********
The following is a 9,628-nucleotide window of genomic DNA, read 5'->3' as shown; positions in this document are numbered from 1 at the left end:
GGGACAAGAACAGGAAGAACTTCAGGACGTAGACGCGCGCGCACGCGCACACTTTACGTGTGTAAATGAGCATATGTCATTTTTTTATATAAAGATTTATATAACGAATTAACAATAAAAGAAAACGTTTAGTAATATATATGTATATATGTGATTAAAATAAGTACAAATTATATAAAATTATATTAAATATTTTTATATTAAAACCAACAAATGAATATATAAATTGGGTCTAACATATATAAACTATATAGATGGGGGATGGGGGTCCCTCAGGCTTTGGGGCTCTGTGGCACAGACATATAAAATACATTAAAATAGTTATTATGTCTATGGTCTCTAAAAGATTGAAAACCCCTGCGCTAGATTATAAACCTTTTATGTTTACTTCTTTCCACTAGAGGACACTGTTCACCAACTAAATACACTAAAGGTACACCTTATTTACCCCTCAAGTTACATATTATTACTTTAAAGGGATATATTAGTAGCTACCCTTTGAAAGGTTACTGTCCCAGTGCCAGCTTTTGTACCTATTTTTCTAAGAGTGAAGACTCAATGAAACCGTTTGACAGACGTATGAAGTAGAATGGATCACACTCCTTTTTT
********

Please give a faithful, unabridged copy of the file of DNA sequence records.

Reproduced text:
The following is a 9,628-nucleotide window of genomic DNA, read 5'->3' as shown; positions in this document are numbered from 1 at the left end:
GGGACAAGAACAGGAAGAACTTCAGGACGTAGACGCGCGCGCACGCGCACACTTTACGTGTGTAAATGAGCATATGTCATTTTTTTATATAAAGATTTATATAACGAATTAACAATAAAAGAAAACGTTTAGTAATATATATGTATATATGTGATTAAAATAAGTACAAATTATATAAAATTATATTAAATATTTTTATATTAAAACCAACAAATGAATATATAAATTGGGTCTAACATATATAAACTATATAGATGGGGGATGGGGGTCCCTCAGGCTTTGGGGCTCTGTGGCACAGACATATAAAATACATTAAAATAGTTATTATGTCTATGGTCTCTAAAAGATTGAAAACCCCTGCGCTAGATTATAAACCTTTTATGTTTACTTCTTTCCACTAGAGGACACTGTTCACCAACTAAATACACTAAAGGTACACCTTATTTACCCCTCAAGTTACATATTATTACTTTAAAGGGATATATTAGTAGCTACCCTTTGAAAGGTTACTGTCCCAGTGCCAGCTTTTGTACCTATTTTTCTAAGAGTGAAGACTCAATGAAACCGTTTGACAGACGTATGAAGTAGAATGGATCACACTCCTTTTTT